I shared my top picks on which books I think will help you get your finances in the best shaped. I’d like to hear what you think. What books do you recommend to help someone go from A-Z with their money?

Photo Credit: Ian Wilson

Avoid Using Payday Loans

payday loan alternatives

I’ve seen more payday loan advertised on the television and online and thought it would a good opportunity to discuss alternatives to payday loans and how you can build savings for future emergencies.

I think in this economy more and more people are realizing that they need to watch their budget closely. For some families they are working hard to keep their spending under their income. They’re surviving paycheck to paycheck. A portion of them are able to save just a bit after paying all of their expenses, but suddenly an emergency expense comes up and throws their delicate finances in for a loop.

Payday Loan Alternatives

They don’t want to ask their friends for a loan and they have no money in their credit card to use as a quick fix. Payday loans become a real option to people at such times. However, you may not have considered some cheaper options available to you already.

payday loan alternatives
Avoid payday loans if possible.

Tap into Your Local Credit Union or Bank

You may surprised to learn that some credit unions and local banks off small loans to members and customers. For example, here in North Carolina, the State Employees’ Credit Union offers a salary advance loan. As the name suggests, if an emergency comes up and you need a loan (up to $500) to tide you over until your next paycheck you can use it. It’s a lower rate than many payday loans out there. More importantly it’s part of a system designed to keep you away from the cycle of debt and into savings.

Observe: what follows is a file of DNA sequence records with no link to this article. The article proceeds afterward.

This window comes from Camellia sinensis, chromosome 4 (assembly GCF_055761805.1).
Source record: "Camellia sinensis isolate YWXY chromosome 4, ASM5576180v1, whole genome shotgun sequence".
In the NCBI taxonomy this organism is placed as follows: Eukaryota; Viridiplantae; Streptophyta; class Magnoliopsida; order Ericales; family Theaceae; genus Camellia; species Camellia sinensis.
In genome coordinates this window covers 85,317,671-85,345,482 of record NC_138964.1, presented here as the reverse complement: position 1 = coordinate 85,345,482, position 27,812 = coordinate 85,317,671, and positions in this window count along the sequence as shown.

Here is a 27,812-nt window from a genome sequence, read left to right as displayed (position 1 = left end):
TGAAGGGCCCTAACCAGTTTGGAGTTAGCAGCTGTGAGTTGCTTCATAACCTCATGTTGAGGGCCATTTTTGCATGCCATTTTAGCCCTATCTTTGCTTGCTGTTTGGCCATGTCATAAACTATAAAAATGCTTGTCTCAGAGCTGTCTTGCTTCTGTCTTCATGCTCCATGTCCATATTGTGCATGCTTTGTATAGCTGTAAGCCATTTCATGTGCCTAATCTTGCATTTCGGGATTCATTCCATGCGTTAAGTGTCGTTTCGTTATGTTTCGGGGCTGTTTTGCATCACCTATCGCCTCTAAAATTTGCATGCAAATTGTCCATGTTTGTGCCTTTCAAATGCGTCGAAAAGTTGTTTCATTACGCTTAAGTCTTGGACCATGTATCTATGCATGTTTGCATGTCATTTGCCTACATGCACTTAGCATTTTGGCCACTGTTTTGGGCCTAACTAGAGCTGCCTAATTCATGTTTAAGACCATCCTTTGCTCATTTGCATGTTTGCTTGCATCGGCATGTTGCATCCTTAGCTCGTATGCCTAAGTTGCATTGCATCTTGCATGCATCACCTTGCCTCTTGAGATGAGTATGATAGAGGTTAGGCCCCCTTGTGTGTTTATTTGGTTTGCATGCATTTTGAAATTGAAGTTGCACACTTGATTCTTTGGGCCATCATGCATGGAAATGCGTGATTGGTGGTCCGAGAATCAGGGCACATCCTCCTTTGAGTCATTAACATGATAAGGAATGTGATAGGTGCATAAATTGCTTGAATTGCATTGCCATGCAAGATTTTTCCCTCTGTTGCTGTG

I did check around and other local banks offer something similar. They may call it a personal loan and the amount is usually capped around $1,000 or less.

Ask for Payments

You may not believe this, but sometimes you can work out a payment plan with some business owners. My mother’s car need some repairs and it was more what she had saved. Since the mechanic shop was locally owed, he was willing to work with her on a payment plan of 1/2 up front, 1/2 when she got paid again.

Don’t think this was a special instance, with some owners getting less foot traffic, they may be more willing to work with you. You don’t lose anything by asking and you may get an option that helps you avoid debt.

Craigslist/Yard Sale

It can be hard to find extra money, but if you have a lot of stuff at your place, you may want to sell it to get some of the money you spent back.

Where can you sell your stuff? Have you tried considered these places?

  • Yard Sale